This will be my last writing prompts, as it is time to turn this enjoyable task over to someone else. I have enjoyed doing these. It is fun to see how talented our KWA members are. Merry Christmas and a Happy Safe New Year. Louise
Thinking in time, what is the most wonderful Christmas holiday you remember? Tell us what made it so special and why you remember it.
Do you think girls are raised differently from boys? If so, in what ways?
Write a physical description of your mother. Write as if you were looking at a movie rather than a photograph.
Imagine yourself as a teacher. What type of student would you like to teach, and why?
The December meeting is the “party” meeting. It isn’t required, but you are invited to bring something finger-food wise to share with everyone. There will also be a gift exchange for anyone wanting to take part in that. Bring something of $10 value approximately that is related somehow to writing: a new or gently-used book, pens, paper, etc.
I don’t know if there will be a time to share your writing prompt exercise, but in case there is or you just want to do a challenge, here are some prompts.
Words: heaven – bicycle – cradle – fox – wheelbarrow
Prompt: Write about someone interesting from your past.
The November 16th meeting was a great one with lots of enthusiasm and excitement about writing, sharing and caring about each other. It is always wonderful to be part of such an experience.
More and more people are sharing their hand at doing one of the writing challenges. It is fun to hear the different takes on using the challenge words or trying one of the writing prompts.
We discussed the idea of doing another KWA anthology in 2020, after having not done one in 2019. There was a lot of interest in the project. Sonny Collins said he would publish it, as he has done for us for many years. We will have a small committee to help with this project. Guidelines will be passed out in January and on the website. They will be pretty much like they were in the past, with a deadline for submissions of August 31, 2020.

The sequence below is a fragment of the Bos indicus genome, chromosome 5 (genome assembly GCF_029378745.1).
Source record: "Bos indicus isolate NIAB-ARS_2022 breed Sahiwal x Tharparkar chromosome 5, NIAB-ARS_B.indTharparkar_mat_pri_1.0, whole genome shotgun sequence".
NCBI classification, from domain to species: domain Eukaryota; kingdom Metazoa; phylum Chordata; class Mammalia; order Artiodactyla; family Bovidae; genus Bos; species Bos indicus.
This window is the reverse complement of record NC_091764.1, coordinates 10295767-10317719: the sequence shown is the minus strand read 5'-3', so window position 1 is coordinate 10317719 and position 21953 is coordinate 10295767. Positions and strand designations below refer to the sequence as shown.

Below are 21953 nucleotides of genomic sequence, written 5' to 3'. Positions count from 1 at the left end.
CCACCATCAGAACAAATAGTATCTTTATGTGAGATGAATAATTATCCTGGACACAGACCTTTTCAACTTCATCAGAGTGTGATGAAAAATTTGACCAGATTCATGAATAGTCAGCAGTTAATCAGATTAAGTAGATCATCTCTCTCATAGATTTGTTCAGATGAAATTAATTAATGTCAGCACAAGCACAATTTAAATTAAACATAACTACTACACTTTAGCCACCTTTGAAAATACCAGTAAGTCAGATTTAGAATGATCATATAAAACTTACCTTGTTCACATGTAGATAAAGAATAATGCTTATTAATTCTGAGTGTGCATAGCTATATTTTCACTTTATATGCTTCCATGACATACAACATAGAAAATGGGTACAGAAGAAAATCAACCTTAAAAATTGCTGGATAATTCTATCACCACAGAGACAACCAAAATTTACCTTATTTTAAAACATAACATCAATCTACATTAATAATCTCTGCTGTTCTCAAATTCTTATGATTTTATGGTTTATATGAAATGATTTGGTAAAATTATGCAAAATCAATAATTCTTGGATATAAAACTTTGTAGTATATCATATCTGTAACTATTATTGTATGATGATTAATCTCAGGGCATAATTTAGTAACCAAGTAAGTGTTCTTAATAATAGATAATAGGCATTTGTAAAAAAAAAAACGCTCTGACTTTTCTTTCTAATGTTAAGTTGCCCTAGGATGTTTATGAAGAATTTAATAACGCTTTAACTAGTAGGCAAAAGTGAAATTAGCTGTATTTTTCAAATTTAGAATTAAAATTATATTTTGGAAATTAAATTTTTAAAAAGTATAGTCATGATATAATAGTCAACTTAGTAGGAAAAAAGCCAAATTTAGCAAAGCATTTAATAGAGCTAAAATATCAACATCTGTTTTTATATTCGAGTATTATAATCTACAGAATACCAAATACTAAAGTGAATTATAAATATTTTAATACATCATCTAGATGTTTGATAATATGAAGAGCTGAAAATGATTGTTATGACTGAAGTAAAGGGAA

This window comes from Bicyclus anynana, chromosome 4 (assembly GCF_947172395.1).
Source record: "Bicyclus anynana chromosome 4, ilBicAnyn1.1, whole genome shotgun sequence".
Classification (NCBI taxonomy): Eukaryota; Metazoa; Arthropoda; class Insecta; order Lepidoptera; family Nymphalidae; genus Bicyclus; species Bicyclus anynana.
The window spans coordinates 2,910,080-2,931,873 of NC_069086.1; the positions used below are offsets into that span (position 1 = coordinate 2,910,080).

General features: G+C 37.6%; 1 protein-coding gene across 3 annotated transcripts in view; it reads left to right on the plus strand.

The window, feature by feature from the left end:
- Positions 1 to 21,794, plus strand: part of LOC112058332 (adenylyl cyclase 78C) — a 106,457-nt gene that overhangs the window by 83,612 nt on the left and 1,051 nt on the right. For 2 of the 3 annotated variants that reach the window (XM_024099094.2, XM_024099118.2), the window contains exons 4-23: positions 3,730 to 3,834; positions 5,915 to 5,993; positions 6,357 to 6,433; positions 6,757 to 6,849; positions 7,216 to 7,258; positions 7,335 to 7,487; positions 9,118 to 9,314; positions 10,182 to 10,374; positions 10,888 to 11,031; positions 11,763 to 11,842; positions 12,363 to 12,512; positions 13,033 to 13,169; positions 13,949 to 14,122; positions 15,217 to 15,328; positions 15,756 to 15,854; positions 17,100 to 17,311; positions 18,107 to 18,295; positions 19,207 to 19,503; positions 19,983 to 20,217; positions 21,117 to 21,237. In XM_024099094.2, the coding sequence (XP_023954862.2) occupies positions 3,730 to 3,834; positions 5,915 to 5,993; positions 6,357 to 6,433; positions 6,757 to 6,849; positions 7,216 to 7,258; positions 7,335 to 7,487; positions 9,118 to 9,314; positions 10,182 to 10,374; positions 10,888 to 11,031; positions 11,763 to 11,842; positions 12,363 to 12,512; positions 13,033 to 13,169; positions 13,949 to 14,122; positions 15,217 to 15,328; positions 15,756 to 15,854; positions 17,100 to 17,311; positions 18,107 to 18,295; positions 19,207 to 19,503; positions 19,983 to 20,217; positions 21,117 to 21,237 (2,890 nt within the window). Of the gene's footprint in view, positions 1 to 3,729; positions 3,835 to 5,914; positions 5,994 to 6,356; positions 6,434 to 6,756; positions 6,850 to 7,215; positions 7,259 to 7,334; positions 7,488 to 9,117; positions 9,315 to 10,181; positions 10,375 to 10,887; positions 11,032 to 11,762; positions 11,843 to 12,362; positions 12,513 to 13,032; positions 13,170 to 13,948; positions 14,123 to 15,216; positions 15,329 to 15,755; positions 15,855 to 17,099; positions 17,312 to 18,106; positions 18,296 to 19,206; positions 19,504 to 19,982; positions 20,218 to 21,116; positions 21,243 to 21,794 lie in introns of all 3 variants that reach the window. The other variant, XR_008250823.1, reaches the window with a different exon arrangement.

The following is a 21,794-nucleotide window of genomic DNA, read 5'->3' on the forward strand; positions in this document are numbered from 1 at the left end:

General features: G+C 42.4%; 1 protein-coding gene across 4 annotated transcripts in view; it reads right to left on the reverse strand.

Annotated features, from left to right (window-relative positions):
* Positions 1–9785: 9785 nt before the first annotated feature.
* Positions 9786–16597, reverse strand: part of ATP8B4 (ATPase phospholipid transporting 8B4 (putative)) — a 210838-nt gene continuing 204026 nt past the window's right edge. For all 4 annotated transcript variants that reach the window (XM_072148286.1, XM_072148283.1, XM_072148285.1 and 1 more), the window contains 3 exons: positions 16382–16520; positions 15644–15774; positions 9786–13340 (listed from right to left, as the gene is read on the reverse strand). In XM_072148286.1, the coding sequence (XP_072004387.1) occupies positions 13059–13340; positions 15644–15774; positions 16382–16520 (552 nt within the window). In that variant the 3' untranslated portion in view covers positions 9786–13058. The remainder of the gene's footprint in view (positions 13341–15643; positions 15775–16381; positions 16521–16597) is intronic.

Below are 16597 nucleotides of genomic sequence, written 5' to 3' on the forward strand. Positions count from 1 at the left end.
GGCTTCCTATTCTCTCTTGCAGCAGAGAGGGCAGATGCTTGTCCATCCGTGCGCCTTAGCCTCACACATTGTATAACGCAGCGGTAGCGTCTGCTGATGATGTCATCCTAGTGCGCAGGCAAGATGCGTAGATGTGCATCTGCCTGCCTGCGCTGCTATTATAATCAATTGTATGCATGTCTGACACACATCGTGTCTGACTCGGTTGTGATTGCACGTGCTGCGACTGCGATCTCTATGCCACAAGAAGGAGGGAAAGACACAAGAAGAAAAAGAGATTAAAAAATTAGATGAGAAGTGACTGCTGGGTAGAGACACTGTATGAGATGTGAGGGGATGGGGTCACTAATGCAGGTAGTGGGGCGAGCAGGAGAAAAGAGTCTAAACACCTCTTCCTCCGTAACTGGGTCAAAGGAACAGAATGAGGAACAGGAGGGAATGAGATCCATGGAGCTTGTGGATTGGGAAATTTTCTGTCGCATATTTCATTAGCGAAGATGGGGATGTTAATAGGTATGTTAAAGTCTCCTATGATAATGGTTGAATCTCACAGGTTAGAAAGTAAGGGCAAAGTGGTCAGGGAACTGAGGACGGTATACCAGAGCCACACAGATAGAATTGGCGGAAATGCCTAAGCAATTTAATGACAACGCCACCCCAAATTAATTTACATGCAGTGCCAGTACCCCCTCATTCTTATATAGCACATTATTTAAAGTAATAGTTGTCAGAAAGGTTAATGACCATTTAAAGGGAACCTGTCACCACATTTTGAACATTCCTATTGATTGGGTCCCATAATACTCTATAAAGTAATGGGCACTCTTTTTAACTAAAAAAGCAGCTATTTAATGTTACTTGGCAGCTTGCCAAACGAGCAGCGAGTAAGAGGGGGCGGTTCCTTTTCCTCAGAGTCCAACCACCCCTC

Starla Criser presented dual programs on explaining Metadata and dealing with Sagging Middles. Handouts are available on request.
The 2020 Board of Directors/Officers were elected as follows:
President – David Heffelfinger
Vice President – Starla Criser
Recording Secretary – Wendell and Clystia Skinner
Treasurer – Chris Davies
Members at Large – Dustin Boetcher and Nicole Valek
As always, we have additional writing prompt choices to offer those of you interested in a challenge.
These are from Louise Pelzl.
Everyone needs to learn to do an elevator pitch.
What is it, you ask? Pretend you are on an elevator, and you have seconds to
interest someone; editor, agent or anyone in your story. It should only be two
to three sentences and should give a description of your novel or short story.
Who is the person from history that you would
most like to meet and talk to? Why? What would you like to ask?
I had never seen it used as a weapon before, but
when he tried to attack me with a _______, I couldn’t help but laugh. I wasn’t
going to let him take the treasure from me-I needed to save a life. (Write a
story that follows these lines.)
Describe the one thing that gives you the most
This is a photo postcard from Jim Potter to be used as a prompt idea.
This is an important meeting for the membership. It is time to elect the board members for 2020. If you are interested in running for a position, let one of the current board members know.
The program will cover several topics and be presented by Starla Criser. As usual, she will have lots of handouts. Not every writer is at the same stage in their writing, but the handouts can be kept for when the information does work for you.
Topics to cover and be discussed by the attendees:
Metadata: What it is and why it is so important to understand
Memoirs: Basic information about writing a memoir
Sagging Middles: Tips on how to work around the problem
In case you need some more writing prompts to challenge you, here are some additional ones.
You’re walking home from work one night and are taking shortcuts through a labyrinth of dark city alleyways to meet someone on time. Suddenly, a stranger parts the shadows in front of you, comes close, and asks you to hold out your palm. You oblige.
A friend who hates to garden asks you to tend the plants in her flower beds. While you are doing so, you find an old wooden box buried in the ground. What do you do with it?
Describe the perfect day. Put in as many details as you can. Make it a possible day, not a “dream day.”
Write about two things that your family has taught you.
As always, we like to challenge our members to test their writing skills and their imagination. If you haven’t taken part in this, you’re missing out on the fun. Bring your writing exercise to the meeting to share with others.